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In the language R there is the possibility to estimate the best $\lambda$ for an elastic net model via a cross-validation, having set the value of $\alpha$. However, being $\alpha$ defined as $\lambda_2/(\lambda_1+\lambda_2)$, where $\lambda_1$ and $\lambda_2$ are the coefficients of the penalizations for the ridge and lasso terms, how is $\lambda$ defined?

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You're confused; $\alpha$ and $\lambda$ are totally different.

$\alpha$ sets the degree of mixing between ridge regression and lasso: when $\alpha = 0$, the elastic net does the former, and when $\alpha = 1$, it does the latter. Values of $\alpha$ between those extremes will give a result that is a blend of the two.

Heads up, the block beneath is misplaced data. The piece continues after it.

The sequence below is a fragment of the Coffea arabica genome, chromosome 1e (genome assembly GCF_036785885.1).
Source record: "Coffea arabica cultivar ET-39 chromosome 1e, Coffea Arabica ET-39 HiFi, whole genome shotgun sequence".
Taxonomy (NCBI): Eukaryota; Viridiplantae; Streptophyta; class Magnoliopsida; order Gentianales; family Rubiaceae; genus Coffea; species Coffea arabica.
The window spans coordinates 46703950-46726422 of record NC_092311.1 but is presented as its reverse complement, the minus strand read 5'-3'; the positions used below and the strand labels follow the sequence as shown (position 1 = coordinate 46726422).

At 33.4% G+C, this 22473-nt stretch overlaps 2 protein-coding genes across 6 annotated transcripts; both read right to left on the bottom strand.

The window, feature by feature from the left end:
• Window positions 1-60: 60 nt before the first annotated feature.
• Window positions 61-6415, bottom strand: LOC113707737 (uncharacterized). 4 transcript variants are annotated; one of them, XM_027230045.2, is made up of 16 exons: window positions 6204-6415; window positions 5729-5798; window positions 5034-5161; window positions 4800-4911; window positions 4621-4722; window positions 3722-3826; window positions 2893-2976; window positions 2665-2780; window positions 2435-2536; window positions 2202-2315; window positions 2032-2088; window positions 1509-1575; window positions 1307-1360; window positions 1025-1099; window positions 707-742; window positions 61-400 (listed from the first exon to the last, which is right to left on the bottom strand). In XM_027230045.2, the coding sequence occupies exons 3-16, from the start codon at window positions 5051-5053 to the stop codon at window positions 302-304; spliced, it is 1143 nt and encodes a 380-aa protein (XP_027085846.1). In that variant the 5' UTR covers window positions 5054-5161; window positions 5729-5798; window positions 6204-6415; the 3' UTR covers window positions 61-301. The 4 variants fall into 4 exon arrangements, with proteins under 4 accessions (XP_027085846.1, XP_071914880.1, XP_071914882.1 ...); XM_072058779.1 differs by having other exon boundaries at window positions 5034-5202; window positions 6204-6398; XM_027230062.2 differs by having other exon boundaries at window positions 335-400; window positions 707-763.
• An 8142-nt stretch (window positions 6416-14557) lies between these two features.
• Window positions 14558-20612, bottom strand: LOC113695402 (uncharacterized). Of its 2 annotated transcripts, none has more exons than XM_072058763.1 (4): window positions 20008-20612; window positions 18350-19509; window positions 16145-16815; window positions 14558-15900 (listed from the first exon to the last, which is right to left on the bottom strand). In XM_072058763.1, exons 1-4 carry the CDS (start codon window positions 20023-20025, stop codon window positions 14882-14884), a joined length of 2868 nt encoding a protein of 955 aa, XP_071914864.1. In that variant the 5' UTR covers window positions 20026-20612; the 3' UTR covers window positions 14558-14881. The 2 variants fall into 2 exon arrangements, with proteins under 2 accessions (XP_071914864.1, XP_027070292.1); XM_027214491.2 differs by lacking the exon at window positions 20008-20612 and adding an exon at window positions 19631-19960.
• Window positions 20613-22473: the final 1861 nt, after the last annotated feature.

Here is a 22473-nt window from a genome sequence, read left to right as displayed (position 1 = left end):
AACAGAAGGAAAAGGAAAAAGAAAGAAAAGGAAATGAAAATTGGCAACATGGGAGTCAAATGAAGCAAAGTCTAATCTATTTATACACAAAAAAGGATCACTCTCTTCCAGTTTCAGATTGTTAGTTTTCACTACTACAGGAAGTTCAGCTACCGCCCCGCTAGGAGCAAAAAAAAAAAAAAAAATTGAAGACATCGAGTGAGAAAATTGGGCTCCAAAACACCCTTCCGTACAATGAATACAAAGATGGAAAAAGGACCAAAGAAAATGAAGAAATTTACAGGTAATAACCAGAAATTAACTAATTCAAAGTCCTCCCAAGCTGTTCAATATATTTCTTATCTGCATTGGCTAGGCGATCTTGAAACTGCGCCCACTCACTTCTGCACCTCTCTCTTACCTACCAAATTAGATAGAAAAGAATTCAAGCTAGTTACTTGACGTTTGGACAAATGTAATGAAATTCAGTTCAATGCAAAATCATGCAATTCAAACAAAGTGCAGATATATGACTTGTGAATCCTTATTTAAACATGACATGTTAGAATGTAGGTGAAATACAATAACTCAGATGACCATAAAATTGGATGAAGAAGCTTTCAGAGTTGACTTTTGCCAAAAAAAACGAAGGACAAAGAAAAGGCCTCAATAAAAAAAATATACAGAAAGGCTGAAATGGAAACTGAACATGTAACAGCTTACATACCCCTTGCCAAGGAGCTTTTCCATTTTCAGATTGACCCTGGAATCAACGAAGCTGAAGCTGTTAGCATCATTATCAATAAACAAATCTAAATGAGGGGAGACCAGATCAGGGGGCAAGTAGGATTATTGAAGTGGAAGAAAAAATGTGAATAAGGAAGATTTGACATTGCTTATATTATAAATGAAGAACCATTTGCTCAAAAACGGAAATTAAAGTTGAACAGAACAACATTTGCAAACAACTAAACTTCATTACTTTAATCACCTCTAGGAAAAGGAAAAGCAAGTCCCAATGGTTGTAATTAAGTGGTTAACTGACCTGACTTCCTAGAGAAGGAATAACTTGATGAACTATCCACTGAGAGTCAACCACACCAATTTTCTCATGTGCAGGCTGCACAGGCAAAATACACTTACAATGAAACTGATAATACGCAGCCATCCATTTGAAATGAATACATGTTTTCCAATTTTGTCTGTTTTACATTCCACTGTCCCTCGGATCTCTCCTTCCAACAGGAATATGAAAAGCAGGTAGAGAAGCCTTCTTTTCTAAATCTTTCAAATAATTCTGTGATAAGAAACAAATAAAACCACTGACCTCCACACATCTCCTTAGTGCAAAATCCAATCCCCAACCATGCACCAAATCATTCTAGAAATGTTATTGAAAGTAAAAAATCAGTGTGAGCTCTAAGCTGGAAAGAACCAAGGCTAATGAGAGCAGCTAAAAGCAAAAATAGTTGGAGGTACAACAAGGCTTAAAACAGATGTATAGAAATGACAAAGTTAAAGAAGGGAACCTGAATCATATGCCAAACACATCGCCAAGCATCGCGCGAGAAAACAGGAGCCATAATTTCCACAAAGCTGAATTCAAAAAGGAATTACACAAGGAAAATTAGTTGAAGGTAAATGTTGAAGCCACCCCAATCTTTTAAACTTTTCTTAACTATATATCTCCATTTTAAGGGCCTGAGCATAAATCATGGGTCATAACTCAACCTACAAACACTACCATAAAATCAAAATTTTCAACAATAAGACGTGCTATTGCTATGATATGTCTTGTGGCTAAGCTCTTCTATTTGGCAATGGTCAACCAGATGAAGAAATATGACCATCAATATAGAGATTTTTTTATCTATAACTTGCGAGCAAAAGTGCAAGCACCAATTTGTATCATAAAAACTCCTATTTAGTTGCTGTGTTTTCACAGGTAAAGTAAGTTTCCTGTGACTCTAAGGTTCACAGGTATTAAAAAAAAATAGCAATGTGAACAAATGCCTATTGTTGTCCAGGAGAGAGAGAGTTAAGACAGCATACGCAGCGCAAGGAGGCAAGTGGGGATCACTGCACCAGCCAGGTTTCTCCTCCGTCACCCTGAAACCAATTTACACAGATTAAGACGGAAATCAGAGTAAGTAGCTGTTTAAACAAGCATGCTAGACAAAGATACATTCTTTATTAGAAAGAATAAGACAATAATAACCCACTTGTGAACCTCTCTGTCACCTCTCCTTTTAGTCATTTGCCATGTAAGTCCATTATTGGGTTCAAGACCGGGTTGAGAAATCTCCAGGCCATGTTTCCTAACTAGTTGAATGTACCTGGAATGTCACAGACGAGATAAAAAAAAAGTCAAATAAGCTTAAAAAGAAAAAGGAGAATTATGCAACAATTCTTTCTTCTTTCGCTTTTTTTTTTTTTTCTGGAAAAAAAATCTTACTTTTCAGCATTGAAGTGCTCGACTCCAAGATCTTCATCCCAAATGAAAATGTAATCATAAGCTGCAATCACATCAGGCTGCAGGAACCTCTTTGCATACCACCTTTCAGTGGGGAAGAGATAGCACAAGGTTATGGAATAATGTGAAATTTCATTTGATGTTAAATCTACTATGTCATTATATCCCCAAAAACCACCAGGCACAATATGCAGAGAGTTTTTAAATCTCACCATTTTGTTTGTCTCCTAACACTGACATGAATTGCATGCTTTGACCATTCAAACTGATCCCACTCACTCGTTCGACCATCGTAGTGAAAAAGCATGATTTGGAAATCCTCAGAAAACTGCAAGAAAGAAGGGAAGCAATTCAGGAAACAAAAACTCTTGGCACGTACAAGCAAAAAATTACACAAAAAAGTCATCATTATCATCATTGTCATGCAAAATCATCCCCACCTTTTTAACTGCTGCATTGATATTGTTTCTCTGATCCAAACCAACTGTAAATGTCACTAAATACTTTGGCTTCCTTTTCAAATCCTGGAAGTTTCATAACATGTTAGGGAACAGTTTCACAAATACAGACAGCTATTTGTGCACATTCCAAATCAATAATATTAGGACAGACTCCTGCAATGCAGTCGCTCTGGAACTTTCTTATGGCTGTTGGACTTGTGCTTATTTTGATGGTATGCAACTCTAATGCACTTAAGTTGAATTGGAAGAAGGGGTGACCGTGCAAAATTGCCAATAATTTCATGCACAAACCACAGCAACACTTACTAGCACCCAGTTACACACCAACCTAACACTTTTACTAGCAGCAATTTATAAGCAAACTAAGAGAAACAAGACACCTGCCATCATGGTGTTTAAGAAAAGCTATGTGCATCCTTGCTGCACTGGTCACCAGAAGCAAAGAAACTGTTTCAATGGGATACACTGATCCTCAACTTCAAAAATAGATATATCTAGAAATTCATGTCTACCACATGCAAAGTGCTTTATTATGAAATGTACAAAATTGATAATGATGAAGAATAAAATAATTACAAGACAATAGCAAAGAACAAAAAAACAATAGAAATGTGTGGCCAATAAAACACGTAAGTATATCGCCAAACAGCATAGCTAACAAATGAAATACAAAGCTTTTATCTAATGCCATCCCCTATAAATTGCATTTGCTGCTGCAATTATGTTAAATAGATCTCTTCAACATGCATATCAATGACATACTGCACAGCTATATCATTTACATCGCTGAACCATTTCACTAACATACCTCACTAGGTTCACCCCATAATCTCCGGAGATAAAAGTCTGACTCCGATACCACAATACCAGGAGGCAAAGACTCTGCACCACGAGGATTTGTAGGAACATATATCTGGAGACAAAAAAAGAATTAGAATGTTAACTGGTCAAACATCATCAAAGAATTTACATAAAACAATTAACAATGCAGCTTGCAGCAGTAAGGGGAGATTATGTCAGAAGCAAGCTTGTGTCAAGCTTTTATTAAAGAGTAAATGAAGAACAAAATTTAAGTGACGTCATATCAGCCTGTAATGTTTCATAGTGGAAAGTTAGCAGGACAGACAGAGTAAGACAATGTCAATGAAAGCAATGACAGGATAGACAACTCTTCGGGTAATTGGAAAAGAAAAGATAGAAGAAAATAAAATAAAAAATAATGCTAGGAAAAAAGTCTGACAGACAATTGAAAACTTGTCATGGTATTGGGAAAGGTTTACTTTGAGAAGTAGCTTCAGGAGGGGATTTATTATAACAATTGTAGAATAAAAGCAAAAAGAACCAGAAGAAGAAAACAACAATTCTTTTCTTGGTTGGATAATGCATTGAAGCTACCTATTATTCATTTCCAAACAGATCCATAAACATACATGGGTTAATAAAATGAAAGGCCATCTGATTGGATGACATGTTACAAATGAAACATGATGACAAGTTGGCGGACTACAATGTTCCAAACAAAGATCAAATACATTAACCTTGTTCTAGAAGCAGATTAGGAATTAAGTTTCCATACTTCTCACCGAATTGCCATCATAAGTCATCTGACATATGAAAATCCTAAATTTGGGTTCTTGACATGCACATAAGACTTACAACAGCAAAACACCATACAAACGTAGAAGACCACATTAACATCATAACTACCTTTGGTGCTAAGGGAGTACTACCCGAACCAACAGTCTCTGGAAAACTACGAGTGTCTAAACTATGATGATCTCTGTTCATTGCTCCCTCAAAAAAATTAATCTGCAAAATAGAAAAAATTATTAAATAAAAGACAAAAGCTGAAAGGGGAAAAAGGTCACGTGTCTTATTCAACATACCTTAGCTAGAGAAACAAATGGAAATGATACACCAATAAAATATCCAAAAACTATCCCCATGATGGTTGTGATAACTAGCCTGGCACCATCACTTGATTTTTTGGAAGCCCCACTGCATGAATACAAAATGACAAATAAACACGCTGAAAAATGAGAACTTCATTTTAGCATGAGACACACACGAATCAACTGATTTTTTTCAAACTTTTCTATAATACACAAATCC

Meanwhile, $\lambda$ is the shrinkage parameter: when $\lambda = 0$, no shrinkage is performed, and as $\lambda$ increases, the coefficients are shrunk ever more strongly. This happens regardless of the value of $\alpha$.

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    $\begingroup$ My problem was that in my lecture notes the professor used the notation of $\lambda_1$ and $\lambda_2$ to identify the parameters of the ridge and the lasso regression, and from them he derives the generalization of the elastic net, setting $\alpha$ like in the question. Hence, I thought $\lambda$ of R was related to these parameters! :) $\endgroup$
    – Pippo
    Commented Jul 24, 2013 at 12:24
  • $\begingroup$ For extra confusion: the Python sklearn elasticnet implementation uses alpha as the shrinkage parameter, and the l1_ratio parameter as the ratio between l1 and l2. $\endgroup$ Commented Jul 31, 2023 at 18:20

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